xName TagsAs promised in an earlier Saturday Morning Ramble, we planned, schemed, and hosted our first ever Super Bowl Party this year. A mixture of longtime friends, friends from Saturday Night Trivia, and a small collection of “Who are the people in your neighborhood?” joined us, thirty-two in all. The youngest in the crowd is just about ready to celebrate her first birthday; the oldest was most likely me.

xStadium EntranceA trio of screens were positioned in different sections of the living room, dining room, and kitchen. Two of the three were synced with the audio. The one that wasn’t seemed to bother me more than anyone else. We constructed a temporary entrance tunnel that led guests from the parking lot to the stadium. Everyone had a press pass, making it easier for those who didn’t know each other previously to interact during the game. Food, there was food, two tables of it and a host of dessert dishes on a third makeshift table. We had a fun little wagering game for everyone to play. And we had ourselves an event. It was fun and I can’t wait to amp it up a notch next year.

Most left after Lady Gaga’s halftime show, with the Falcons leading comfortably 21-3 and the thoughts of getting up early the next morning for work and school on their minds. The second half, especially the second half of the second half, proved to be a thrill a minute ride for Patriot fans and the ultimate undoing of the Falcons. Coming back from a 28-3 deficit in the biggest game of the year no doubt fueled water cooler discussions for several days afterwards. Did the Patriots orchestrate a comeback for the ages? Or, did the Falcons choke? Was it a mixture of both? Chatter. Chatter. Chatter.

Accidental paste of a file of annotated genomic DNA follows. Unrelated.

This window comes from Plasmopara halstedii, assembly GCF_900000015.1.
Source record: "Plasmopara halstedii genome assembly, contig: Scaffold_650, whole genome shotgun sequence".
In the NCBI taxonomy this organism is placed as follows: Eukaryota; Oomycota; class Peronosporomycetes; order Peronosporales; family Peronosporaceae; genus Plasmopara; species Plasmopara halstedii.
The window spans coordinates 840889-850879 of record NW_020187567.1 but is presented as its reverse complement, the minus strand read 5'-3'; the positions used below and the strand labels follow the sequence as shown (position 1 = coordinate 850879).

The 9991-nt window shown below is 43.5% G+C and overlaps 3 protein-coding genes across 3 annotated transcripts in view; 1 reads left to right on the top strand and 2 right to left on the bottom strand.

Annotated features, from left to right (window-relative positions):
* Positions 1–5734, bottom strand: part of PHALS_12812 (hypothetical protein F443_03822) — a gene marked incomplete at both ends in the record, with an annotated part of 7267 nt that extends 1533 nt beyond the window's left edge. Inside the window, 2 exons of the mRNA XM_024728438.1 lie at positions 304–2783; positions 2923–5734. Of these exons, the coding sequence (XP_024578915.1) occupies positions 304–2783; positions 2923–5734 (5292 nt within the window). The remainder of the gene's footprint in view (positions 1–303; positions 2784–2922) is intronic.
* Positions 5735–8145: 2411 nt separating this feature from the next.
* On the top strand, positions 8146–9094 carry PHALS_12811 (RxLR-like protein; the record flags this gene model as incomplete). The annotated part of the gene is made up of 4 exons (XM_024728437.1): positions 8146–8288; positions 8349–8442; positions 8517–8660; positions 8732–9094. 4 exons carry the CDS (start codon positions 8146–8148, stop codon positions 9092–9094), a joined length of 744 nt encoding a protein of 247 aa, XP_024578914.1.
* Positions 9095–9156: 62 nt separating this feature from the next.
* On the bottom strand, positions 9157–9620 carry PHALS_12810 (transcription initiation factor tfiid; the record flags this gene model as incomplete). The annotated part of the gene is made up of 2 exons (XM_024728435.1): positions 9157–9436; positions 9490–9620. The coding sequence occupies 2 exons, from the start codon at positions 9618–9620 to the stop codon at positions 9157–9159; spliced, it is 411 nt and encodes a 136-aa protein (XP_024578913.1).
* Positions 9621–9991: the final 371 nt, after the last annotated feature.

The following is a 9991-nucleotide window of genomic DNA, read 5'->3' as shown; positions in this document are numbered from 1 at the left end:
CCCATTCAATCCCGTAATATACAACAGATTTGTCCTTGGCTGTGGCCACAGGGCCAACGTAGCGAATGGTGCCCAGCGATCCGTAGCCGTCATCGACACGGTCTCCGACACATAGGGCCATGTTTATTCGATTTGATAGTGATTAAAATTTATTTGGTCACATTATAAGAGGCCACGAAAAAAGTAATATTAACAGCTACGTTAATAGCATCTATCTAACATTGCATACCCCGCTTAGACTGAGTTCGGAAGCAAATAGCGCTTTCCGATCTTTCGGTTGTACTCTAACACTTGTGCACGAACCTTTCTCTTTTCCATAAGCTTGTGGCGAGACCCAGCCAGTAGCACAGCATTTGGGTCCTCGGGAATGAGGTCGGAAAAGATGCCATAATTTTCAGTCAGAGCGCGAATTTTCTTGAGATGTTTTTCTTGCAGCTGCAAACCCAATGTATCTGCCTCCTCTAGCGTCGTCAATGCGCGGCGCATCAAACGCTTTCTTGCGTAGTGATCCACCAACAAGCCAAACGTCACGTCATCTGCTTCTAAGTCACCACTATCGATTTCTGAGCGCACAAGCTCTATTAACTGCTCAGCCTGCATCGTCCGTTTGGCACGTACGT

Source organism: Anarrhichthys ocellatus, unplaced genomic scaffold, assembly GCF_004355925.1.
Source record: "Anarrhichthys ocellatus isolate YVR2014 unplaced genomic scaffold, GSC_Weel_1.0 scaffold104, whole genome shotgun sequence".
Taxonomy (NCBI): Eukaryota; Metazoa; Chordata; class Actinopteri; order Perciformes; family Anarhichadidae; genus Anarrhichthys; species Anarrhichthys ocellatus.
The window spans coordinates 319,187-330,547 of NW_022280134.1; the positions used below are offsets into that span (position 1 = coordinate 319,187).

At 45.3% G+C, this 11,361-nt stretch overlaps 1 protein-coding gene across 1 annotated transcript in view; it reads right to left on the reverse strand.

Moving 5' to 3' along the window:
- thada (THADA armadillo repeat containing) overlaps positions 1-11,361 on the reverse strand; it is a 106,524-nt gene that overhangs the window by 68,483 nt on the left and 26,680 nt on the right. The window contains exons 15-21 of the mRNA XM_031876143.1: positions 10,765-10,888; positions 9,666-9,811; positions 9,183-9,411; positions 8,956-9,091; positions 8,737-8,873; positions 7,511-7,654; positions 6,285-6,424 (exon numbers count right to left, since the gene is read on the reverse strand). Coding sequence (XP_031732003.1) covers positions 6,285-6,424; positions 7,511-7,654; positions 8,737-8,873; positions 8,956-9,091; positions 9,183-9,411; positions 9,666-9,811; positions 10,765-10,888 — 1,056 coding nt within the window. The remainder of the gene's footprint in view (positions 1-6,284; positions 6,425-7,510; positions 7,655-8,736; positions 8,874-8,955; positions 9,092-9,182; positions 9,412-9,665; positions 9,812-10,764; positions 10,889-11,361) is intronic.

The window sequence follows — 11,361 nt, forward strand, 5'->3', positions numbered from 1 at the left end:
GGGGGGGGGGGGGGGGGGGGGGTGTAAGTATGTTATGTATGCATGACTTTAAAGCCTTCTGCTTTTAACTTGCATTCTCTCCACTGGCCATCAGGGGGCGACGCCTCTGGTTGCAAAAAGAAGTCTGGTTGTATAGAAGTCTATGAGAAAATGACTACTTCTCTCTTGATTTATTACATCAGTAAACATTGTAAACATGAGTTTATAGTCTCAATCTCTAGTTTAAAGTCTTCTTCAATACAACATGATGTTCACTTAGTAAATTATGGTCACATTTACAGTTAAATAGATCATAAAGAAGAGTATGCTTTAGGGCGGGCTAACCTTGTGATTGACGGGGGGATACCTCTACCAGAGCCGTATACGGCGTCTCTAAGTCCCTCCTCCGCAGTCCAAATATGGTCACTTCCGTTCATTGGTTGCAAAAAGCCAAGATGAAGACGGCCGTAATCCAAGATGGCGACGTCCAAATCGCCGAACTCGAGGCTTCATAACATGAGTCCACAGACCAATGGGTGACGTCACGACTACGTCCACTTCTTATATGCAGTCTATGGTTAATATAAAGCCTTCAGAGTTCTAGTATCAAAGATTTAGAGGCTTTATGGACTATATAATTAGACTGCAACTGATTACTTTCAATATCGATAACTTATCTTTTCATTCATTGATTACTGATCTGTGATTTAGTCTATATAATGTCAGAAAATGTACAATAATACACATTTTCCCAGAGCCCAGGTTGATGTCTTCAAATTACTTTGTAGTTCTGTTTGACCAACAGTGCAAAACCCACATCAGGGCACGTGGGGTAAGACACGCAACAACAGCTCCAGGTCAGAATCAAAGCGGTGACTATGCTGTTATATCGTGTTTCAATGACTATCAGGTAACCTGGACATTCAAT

Amidst these discussions that reverberated through the world of sports-fandom, there were two stories of breaking news from other sports that flew quietly past, under the radar. The baseball world is considering something absurd to fix a problem that doesn’t really exist and the NBA just went full-scale avatar.

The full moon is blazing in the clear, early morning sky right now for the second morning in a row and maybe that’s prompting some of this post-Super Bowl madness on my part. Maybe I’m just mad and haven’t yet been diagnosed properly. Who knows for sure and who really cares? I’ve got coffee, a bit of a kink in my Chi, a keyboard, and at least one reader (my wife).

Let’s pinch Major League Baseball on the cheek first. The powers that be perceive that they have a major problem on their hands with the amount of time it takes to complete some games. Let’s emphasize the some, shall we. This is not a widespread problem by any stretch of the imagination. Of the nearly 2,600 games that are played each season, the vast majority are completed in less than 2½ hours. A few hundred creep close to, or slightly over the 3 hours mark. And, about 60 or so games each year stretch into extra innings to the point of exceeding 4 hours. That’s 60 out of nearly 2,600. Unfortunately, since nearly every baseball game is televised, this unequal time distribution causes a bit of concern for the networks and the rare uber-lengthy games become a complete programming nightmare.